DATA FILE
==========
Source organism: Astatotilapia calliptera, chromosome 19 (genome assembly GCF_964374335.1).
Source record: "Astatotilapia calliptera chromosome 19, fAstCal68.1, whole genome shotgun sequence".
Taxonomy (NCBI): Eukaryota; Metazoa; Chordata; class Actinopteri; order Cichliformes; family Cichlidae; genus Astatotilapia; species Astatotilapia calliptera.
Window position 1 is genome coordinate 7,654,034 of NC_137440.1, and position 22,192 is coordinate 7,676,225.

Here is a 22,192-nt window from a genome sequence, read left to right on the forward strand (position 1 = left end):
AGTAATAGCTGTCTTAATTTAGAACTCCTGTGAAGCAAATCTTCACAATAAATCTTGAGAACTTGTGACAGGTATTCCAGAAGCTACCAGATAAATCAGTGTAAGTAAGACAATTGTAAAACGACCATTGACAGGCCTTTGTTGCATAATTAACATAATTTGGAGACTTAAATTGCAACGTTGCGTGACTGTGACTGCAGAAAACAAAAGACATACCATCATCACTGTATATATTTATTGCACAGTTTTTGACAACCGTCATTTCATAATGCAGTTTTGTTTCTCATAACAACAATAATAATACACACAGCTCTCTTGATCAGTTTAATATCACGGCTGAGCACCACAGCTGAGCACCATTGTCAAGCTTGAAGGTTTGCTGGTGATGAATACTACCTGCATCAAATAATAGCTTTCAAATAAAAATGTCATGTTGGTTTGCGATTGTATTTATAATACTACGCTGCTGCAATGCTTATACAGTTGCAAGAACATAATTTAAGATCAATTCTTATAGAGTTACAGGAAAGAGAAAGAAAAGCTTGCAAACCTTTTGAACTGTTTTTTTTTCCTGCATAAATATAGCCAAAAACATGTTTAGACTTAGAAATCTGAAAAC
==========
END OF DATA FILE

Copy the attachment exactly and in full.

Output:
Source organism: Astatotilapia calliptera, chromosome 19 (genome assembly GCF_964374335.1).
Source record: "Astatotilapia calliptera chromosome 19, fAstCal68.1, whole genome shotgun sequence".
Taxonomy (NCBI): Eukaryota; Metazoa; Chordata; class Actinopteri; order Cichliformes; family Cichlidae; genus Astatotilapia; species Astatotilapia calliptera.
Window position 1 is genome coordinate 7,654,034 of NC_137440.1, and position 22,192 is coordinate 7,676,225.

Here is a 22,192-nt window from a genome sequence, read left to right on the forward strand (position 1 = left end):
AGTAATAGCTGTCTTAATTTAGAACTCCTGTGAAGCAAATCTTCACAATAAATCTTGAGAACTTGTGACAGGTATTCCAGAAGCTACCAGATAAATCAGTGTAAGTAAGACAATTGTAAAACGACCATTGACAGGCCTTTGTTGCATAATTAACATAATTTGGAGACTTAAATTGCAACGTTGCGTGACTGTGACTGCAGAAAACAAAAGACATACCATCATCACTGTATATATTTATTGCACAGTTTTTGACAACCGTCATTTCATAATGCAGTTTTGTTTCTCATAACAACAATAATAATACACACAGCTCTCTTGATCAGTTTAATATCACGGCTGAGCACCACAGCTGAGCACCATTGTCAAGCTTGAAGGTTTGCTGGTGATGAATACTACCTGCATCAAATAATAGCTTTCAAATAAAAATGTCATGTTGGTTTGCGATTGTATTTATAATACTACGCTGCTGCAATGCTTATACAGTTGCAAGAACATAATTTAAGATCAATTCTTATAGAGTTACAGGAAAGAGAAAGAAAAGCTTGCAAACCTTTTGAACTGTTTTTTTTTCCTGCATAAATATAGCCAAAAACATGTTTAGACTTAGAAATCTGAAAAC